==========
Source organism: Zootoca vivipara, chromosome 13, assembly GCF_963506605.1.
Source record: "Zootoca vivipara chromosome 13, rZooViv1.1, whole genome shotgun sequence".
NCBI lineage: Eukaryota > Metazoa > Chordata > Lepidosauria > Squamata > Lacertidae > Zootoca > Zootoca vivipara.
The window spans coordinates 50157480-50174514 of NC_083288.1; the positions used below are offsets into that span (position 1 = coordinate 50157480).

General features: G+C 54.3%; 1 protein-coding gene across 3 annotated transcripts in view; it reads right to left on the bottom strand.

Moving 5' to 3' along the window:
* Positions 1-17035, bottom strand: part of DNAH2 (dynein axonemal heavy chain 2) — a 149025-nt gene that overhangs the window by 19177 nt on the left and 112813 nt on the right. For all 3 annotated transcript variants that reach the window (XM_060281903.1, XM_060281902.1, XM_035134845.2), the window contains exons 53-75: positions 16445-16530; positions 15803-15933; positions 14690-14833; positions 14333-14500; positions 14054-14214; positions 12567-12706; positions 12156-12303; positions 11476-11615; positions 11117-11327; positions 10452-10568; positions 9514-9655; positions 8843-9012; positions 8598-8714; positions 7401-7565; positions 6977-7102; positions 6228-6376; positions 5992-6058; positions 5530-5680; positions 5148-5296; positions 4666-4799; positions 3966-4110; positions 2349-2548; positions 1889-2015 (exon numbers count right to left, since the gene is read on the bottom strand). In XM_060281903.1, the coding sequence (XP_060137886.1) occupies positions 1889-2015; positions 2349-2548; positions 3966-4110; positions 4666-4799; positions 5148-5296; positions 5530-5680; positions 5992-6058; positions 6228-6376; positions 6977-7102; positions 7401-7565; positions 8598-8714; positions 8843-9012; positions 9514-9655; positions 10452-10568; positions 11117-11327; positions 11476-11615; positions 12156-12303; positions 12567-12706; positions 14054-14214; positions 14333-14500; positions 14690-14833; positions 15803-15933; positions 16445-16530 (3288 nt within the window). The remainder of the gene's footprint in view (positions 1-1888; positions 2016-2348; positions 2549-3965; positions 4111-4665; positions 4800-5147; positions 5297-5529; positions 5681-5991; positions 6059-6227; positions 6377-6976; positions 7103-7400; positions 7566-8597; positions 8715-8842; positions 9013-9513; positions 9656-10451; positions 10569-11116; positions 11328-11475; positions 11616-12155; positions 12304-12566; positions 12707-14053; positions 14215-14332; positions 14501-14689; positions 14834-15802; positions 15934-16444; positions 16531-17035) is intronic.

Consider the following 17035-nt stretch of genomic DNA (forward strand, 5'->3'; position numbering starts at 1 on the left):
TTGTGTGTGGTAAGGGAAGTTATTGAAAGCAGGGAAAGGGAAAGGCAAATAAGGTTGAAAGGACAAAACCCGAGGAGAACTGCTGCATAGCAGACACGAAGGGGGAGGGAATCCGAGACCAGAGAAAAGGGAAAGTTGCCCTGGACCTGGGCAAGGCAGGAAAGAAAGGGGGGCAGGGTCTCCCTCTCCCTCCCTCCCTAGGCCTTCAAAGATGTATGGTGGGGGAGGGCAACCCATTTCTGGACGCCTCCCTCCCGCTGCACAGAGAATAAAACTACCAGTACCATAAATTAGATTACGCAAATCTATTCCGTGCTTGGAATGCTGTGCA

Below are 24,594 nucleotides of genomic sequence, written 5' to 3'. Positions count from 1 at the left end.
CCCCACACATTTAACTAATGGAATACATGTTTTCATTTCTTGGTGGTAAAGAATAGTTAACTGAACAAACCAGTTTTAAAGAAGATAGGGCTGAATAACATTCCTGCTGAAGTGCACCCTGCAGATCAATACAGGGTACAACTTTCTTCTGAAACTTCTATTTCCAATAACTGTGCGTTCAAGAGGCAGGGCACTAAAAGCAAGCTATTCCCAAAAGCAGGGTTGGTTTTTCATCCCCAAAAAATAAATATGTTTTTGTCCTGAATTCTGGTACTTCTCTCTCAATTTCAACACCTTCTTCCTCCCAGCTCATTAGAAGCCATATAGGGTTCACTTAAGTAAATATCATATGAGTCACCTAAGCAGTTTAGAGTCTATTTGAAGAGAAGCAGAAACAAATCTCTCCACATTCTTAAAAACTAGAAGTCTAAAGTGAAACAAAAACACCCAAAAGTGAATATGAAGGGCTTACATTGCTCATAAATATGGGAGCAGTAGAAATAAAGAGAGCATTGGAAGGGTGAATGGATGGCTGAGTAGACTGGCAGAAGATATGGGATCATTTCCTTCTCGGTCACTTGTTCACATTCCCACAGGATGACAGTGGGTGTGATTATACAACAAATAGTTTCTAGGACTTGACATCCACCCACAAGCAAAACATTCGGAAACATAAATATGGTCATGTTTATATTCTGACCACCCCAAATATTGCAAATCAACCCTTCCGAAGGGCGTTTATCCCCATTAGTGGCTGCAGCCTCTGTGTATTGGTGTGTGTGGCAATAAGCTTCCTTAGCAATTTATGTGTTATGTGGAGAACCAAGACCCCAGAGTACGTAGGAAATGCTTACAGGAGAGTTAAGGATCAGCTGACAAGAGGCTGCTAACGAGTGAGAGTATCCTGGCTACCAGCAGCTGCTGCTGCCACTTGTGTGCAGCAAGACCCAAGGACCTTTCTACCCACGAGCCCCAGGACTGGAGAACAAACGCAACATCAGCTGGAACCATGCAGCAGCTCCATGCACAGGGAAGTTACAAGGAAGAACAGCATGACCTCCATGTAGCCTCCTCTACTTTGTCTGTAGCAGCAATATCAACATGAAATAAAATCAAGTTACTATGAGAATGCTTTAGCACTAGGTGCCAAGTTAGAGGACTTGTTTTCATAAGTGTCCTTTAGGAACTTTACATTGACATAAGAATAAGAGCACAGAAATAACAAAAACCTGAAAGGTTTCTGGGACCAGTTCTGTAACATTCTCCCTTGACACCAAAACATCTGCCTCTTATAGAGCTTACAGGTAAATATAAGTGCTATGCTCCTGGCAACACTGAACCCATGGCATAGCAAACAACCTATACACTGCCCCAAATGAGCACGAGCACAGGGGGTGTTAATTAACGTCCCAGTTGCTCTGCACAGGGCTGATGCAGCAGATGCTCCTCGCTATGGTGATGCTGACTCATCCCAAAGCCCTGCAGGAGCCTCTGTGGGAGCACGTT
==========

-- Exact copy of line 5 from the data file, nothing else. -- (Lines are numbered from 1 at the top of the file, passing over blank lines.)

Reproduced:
General features: G+C 54.3%; 1 protein-coding gene across 3 annotated transcripts in view; it reads right to left on the bottom strand.